A recent report from the International Council of Forest and Paper Associations (ICFPA) shows that Canada is home to nearly half the globe's certified forests.
Forest certification is an independent assessment process that signals to consumers that a company follows a defined set of sustainable management practices. It has picked up significant pace since 2002, with 52% the wood supply of Association members', who span across 24 countries, now officially certified.
Senior executives of major forestry certification bodies aren't falling complacent, however, even with the dramatic upswing in certification. In May 2015, industry representatives convened at PwC's 28th Annual Global Forest and Paper Industry Conference to discuss new approaches designed to meet stakeholder expectations. "Customers want assurance that the products they're busying come from responsibly managed forests," Bruce Eaket, Director of Forest, Paper and Packaging Practice at PwC said. "It's not simply [about ensuring] a continued fibre supply."
There are a number of bodies responsible for managing Canada's forest management standards. The Canadians Standards Association, the Forest Stewardship Council and the Sustainable Forestry Initiative, who are all at different stages of updating their standards, are taking the opportunity to revise in a way that addresses diverse stakeholder requirements. "The standards bodies have a tough job of bringing all of that into the standard, in a way that can be effectively implemented in the forest and tracked through the supply chain," Eaket said.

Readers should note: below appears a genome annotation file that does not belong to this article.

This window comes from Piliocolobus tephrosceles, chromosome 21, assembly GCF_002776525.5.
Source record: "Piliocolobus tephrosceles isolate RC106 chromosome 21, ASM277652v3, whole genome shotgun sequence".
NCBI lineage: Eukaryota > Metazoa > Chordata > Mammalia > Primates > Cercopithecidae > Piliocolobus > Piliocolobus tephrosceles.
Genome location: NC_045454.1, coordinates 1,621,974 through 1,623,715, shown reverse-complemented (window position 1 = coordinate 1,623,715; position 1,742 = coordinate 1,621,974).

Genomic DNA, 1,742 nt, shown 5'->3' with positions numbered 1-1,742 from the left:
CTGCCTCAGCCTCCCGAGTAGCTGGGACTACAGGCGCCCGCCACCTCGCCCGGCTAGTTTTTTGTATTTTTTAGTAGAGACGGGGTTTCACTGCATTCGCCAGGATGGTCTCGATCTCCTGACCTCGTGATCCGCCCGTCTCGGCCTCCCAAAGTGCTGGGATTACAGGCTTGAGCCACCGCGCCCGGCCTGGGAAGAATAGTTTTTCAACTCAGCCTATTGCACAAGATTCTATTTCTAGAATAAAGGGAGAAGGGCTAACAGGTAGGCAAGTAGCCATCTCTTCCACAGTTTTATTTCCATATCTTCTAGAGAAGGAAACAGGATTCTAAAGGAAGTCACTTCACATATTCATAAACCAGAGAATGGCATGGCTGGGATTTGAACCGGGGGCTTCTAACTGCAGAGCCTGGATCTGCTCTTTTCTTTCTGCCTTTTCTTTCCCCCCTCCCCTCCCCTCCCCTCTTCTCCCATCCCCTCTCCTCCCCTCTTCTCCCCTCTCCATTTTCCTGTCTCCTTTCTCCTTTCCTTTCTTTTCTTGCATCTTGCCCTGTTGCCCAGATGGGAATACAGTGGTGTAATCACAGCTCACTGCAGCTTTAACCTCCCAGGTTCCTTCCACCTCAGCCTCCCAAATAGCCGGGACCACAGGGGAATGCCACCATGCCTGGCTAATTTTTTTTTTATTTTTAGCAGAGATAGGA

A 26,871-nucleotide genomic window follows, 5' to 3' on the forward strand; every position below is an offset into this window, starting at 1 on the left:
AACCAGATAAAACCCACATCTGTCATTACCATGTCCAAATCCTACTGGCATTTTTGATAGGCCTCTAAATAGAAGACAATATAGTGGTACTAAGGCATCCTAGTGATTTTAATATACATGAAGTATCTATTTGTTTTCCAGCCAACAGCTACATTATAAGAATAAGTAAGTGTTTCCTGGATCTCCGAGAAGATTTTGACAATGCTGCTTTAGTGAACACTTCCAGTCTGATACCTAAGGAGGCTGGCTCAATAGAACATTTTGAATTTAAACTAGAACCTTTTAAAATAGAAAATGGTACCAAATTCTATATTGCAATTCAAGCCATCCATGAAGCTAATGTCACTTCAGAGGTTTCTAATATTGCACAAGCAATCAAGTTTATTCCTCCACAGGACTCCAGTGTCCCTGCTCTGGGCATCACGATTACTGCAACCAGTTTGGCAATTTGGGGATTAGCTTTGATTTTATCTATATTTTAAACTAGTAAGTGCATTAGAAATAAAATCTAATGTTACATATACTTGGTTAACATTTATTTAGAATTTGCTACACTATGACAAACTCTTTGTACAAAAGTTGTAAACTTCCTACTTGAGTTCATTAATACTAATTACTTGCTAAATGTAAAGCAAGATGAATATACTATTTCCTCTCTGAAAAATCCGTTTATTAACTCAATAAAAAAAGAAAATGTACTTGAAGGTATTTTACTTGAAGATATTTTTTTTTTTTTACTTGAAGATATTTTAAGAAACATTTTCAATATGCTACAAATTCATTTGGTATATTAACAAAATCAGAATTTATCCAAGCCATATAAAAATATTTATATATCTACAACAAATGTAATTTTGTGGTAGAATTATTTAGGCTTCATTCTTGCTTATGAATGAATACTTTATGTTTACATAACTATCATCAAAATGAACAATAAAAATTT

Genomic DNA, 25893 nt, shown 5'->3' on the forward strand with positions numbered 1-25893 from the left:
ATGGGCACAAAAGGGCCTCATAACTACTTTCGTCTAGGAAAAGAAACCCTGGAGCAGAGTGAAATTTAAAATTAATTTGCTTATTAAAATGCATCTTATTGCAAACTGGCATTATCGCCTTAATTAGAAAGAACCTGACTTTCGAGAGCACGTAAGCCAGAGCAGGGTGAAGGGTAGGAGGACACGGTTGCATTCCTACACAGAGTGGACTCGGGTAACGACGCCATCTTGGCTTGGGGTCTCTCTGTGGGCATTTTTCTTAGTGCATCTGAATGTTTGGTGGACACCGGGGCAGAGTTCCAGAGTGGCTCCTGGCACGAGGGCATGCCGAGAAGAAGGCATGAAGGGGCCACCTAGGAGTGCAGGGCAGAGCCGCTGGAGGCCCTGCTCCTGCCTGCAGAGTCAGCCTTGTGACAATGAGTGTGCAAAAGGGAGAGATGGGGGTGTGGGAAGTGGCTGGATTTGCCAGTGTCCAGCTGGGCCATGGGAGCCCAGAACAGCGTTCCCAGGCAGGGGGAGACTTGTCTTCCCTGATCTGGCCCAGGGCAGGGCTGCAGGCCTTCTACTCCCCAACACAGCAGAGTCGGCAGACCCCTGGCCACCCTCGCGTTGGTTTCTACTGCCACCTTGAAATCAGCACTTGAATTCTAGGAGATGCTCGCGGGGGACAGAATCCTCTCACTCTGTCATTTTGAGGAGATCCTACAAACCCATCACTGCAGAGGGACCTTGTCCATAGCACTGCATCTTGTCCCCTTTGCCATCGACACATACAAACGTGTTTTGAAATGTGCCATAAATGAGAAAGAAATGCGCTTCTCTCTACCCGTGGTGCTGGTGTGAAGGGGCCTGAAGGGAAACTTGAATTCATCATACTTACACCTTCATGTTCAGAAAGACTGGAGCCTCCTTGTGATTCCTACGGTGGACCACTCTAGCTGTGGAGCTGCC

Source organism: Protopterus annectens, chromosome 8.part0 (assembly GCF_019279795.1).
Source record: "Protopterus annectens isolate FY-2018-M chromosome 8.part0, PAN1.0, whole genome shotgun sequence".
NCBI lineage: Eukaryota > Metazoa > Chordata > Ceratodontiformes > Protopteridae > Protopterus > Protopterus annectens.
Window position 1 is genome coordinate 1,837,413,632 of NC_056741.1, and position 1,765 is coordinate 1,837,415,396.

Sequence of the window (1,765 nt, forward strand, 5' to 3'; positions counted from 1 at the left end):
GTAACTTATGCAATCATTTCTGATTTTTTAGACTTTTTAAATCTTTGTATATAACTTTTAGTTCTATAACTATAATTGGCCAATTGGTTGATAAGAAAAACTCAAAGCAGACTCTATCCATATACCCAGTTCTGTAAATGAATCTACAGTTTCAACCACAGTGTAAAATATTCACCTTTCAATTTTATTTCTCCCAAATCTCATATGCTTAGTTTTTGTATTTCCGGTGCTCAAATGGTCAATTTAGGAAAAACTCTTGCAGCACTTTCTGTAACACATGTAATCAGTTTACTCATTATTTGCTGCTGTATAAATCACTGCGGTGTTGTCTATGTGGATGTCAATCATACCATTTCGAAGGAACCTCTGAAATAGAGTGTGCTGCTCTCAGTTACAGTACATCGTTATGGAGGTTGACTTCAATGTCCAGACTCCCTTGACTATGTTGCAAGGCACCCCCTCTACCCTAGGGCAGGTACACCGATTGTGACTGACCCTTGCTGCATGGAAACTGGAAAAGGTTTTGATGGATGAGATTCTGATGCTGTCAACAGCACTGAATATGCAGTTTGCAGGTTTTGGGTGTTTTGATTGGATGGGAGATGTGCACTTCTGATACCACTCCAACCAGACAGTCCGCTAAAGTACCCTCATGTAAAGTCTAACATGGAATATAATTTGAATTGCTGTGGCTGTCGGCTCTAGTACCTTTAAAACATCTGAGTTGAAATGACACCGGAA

Sustainable Forestry Initiative president and CEO Kathy Abusow says the updated SFI standards now factor in market trends, such as looking at ways to support customer commitments to zero deforestation, or the contribution of knowledge from a growing constituency of First Nations. "Our standard is always evolving to meet those expectations," she said. "While the standards become more rigorous for the forest products sector to meet, they also drive more value out of certification."
* Photo Credit: NRCan